Higher demand for prime office buildings Traditionally, yield rates for office space in the Klang Valley are between 6.5% and 6.7%. But in 4Q2007, we saw yield compression rates at 5.05%, says Sarkunan, referring to the sale of Menara Commerce on Jalan Raja Laut. The reason for this is simply because investors are willing to take lower returns on their property. Lower yield compression means the rental is not moving as fast as the capital value but the current rate of between 5% and 6% is a natural phenomenon in the Klang Valley office space sector, according to Sarkunan. While the outlook and prospects are positive this year, the lack of premium office space contributes to various movements in selling price and rental rates, he says. More corporate expansions and the countrys strong economic fundamentals are expected to drive the demand for office space the next couple of years, setting the stage for an exciting period, once several new developments, which are currently under construction, are completed. Glomac Bhd first set the benchmark price of RM1,120 psf late last year when it sold off en bloc its Glomac Tower on Jalan P Ramlee to Prestige Scale Sdn Bhd, a company linked to Kuwait Finance House (KFH), for RM577 million. A few days later, Mah Sing Bhds East Wing of The Icon on Jalan Tun Razak was sold en bloc to KFH-linked Prompt Symphony Sdn Bhd, for RM237 million, or RM899 psf. Then in early January this year, YNH Property Bhd set the highest benchmark price of RM1,230 psf for the sale of its Menara YNH on Jalan Perak, to KFH for RM920 million. The 45-storey office building will have a net lettable area (NLA) of 741,935 sq ft. A local developer, TTDI Development Sdn Bhd, launched and sold en bloc its first tower in the prestigious Platinum Park project in KLCC for RM640.7 million to the Federal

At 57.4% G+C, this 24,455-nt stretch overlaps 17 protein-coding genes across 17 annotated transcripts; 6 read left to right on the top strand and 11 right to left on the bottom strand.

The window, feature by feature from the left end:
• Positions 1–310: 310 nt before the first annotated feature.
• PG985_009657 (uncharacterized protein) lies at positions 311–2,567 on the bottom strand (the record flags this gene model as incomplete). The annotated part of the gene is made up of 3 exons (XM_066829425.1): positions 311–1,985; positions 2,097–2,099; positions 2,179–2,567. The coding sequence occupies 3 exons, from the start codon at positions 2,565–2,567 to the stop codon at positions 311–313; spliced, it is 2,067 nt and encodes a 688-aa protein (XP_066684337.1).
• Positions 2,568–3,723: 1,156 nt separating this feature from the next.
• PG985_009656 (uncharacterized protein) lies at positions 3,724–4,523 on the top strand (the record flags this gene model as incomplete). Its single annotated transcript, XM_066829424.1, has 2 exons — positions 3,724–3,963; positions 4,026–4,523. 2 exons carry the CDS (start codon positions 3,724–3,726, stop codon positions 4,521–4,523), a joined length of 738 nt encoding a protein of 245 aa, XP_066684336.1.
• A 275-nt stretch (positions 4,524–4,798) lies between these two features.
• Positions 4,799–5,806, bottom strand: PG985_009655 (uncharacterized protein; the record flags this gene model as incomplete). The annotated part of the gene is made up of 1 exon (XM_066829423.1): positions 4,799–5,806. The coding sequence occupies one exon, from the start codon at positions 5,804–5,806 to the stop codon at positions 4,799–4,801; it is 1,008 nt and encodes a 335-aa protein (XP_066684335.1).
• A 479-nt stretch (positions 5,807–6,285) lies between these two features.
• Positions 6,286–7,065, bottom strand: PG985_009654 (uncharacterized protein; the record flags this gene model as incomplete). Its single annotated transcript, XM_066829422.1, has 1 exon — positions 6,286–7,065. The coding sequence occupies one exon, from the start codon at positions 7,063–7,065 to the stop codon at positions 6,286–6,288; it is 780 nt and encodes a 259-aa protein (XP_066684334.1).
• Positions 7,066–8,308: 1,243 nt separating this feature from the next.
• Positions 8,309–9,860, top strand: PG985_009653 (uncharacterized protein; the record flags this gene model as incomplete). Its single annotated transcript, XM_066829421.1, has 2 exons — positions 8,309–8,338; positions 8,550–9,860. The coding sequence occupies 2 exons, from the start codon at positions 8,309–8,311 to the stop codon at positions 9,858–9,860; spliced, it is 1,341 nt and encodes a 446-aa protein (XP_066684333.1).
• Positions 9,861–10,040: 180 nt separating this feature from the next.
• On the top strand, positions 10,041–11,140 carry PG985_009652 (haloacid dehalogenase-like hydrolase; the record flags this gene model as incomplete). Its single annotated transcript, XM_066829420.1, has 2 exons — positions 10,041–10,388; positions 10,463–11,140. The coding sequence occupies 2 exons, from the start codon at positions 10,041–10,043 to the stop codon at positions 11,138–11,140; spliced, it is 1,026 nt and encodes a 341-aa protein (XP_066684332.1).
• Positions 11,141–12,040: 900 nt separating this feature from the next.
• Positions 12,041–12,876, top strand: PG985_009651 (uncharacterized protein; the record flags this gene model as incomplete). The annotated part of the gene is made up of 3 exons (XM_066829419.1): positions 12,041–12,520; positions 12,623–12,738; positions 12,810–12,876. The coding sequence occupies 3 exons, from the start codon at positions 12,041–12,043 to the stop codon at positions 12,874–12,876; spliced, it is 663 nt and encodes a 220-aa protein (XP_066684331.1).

Land Development Authority, at RM930 psf. The 50-storey building will have a NLA of 689,000 sq ft when completed within the next five years. After the ground-breaking ceremony on Jan 22, Deputy Prime Minister Datuk Seri Najib Tun Razak disclosed at a press conference that there were offers for the tower at RM1,250 psf. That itself shows the direction of price movement for prime office space and we can only guess how much TTDI Development is going to lock in for two other Grade A office towers in its development parcel, says Sarkunan. TTDI Development group managing director Datuk Johan Ariffin disclosed recently that they are having strategic talks with a few parties on en bloc sales for the office towers. While the KLCC is a preferred choice, there are other sought-after addresses and more competitive locations, says Sarkunan. These include Damansara Heights, Mid Valley Centre and KL Sentral. These alternatives are close enough to the city and are by no means secondary choices. Newer buildings, better locations with a lesser degree of congestion, and the establishment of supporting infrastructures are some of their attractions. For example, KL Sentral is desirable because its a transportation hub. Based on the data sampled, Sarkunan says the overall supply of office space in KL city stood at 39.9 million sq ft while decentralised KL had 10.9 million sq ft. Newly-completed UOA Damansara II in Damansara Heights has 400,000 sq ft. Average occupancy rate (AOR) is generally increasing with office space in the central business district (CBD) recording the highest growth rate of 11%, jumping to 88% from 77% within a period of one year, q-o-q. Golden Triangle properties saw an increase of 8%, up 96% from 88%, while office space in Damansara Heights recorded a 7% jump to 96% from 89% q-o-q. Overall, AOR for all Prime A offices in the data sampled rose 8% to an average of 93% from 85% q-o-q. In terms of average rental rate psf, prime office space in Damansara Heights recorded a jump of 23.4% q-o-q. From the data, average rental is RM5 psf, a 95 sen increase, in Damansara Heights. Second highest was Prime A offices in Golden Triangle which saw rates increasing 14.2% or 71 sen over a period of one year. Offices in CBD rose 12.9% or 50 sen while Prime A+ offices went up 12.3% or 95 sen qo-q. While rental rates have consistently gone up, they moved rather slowly compared to capital values, says Sarkunan.